Luckily this may not be the end for this fine building, it may have life after the fire but only time will tell. 

It is always a saddening affair when something like this happens. Fire is so destructive and in an instant it can nearly destroy a part of our local history. But it does shine a spotlight on the need to look after these wonderful buildings. Not to let them fall in to disrepair or be left empty and abandoned. These buildings were built to be used, built to serve a purpose and it is a crying shame for them to be left to rot and for inevitably something like this to happen.

We are all guilty of ignoring these buildings, we see them every day, they become part of the background, something nice but something we don't take time to think about. But maybe we should all spend a bit more time looking at these old structures, seeing them for their beauty, their design and for what they are - places to be used, to be admired and loved, places to create safe havens for all.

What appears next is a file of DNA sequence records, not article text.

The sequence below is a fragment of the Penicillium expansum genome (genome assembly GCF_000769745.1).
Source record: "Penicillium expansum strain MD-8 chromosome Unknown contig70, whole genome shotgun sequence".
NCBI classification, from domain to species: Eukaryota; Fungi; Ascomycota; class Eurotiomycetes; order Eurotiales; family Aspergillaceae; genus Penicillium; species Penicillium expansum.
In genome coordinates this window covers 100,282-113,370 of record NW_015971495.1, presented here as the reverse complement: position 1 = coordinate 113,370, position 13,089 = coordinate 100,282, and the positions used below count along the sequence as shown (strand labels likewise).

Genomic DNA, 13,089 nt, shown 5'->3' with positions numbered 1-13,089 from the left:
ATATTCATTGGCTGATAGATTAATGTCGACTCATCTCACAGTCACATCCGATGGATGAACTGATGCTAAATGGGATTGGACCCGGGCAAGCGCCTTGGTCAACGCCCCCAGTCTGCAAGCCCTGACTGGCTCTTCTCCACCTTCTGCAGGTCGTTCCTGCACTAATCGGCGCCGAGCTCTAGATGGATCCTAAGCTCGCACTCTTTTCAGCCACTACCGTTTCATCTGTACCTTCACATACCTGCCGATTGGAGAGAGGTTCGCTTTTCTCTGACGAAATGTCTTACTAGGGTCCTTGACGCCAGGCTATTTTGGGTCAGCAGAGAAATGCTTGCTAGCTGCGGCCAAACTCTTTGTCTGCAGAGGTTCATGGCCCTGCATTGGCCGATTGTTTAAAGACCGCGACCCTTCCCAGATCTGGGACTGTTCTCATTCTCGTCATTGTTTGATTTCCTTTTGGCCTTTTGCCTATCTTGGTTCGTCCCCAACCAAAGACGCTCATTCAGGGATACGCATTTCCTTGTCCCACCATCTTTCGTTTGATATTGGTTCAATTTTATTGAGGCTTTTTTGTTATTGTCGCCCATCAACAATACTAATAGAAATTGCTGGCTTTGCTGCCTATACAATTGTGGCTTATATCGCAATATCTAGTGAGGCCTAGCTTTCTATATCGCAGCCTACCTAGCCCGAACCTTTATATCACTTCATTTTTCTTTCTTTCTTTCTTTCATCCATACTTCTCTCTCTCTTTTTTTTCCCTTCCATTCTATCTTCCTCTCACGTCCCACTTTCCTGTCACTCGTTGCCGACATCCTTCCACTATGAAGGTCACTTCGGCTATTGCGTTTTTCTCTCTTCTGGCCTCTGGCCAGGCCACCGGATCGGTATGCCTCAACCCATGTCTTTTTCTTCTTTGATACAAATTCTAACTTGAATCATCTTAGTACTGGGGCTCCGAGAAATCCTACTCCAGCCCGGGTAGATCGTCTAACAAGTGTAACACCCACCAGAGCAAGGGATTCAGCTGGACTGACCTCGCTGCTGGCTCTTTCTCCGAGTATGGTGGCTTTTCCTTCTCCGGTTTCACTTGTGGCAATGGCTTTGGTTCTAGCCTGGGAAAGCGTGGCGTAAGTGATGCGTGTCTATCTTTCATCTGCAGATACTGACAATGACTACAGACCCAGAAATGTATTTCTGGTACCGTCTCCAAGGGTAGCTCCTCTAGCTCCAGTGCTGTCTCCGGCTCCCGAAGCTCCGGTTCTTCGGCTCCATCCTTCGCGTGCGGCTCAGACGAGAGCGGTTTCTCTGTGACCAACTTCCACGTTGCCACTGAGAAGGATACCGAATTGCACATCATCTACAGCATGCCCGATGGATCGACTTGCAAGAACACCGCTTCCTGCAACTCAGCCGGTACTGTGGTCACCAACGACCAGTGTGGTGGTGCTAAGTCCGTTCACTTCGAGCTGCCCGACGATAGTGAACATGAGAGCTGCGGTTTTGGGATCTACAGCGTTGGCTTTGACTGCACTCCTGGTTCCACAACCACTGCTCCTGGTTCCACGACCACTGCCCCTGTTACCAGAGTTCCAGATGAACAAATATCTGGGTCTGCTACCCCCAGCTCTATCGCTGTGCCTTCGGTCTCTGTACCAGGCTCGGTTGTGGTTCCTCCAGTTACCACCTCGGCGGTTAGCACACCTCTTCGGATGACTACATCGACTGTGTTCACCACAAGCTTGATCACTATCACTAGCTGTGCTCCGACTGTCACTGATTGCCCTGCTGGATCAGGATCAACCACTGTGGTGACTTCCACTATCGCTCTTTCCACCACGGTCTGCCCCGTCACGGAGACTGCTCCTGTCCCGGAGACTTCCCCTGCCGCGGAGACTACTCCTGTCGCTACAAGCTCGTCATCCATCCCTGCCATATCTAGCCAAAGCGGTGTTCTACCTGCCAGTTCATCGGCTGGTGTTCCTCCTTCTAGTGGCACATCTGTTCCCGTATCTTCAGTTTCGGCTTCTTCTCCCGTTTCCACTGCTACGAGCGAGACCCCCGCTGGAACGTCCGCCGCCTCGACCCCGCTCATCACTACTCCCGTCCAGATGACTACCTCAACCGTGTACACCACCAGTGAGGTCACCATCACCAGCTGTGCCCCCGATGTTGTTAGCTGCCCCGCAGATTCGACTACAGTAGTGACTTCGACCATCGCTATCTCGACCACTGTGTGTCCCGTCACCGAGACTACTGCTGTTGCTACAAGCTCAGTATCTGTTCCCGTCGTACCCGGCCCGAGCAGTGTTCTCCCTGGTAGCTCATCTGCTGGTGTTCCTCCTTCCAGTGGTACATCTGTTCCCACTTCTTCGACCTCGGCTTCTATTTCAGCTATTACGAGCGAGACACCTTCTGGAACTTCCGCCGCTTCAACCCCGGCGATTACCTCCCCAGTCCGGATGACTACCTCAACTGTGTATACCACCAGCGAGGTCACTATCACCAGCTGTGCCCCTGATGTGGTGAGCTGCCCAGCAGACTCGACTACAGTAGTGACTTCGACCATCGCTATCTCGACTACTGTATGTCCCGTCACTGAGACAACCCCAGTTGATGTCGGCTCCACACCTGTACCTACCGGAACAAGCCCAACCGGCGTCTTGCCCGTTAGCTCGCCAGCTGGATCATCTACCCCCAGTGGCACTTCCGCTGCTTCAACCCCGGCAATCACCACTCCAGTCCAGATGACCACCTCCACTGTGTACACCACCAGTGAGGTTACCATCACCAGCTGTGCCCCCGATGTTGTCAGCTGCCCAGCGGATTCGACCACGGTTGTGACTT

Tuesday, 17 January 2017

Snapshot Series: The Pinfold, Dalton

In the shadow of St. Mary’s Church, sitting on Goose Green in Dalton-in-Furness, is a peculiar little feature known as the pinfold.

The pinfold is a circular enclosure built out of local limestone. It was built sometime in the late 18th – early 19th Century. It’s hard to pinpoint an exact date of construction but it does feature on the Merryweather’s town plan of Dalton in 1825. It is thought though that the structure may well have been present in the 1700s.

In its day this cute little feature would have been filled with any animals found roaming the streets of Dalton. Any stray sheep or cattle would be locked within until the owners came to retrieve them. You can really imagine how it must have been, the grassy patch of land between the walls brought to life with animals roaming, chomping on the grass.

The Snapshot Series will be a series of short posts on singular locations, features or artefacts found in the Furness area. Not large enough to warrant a long blog post we will explore these sites in snapshots!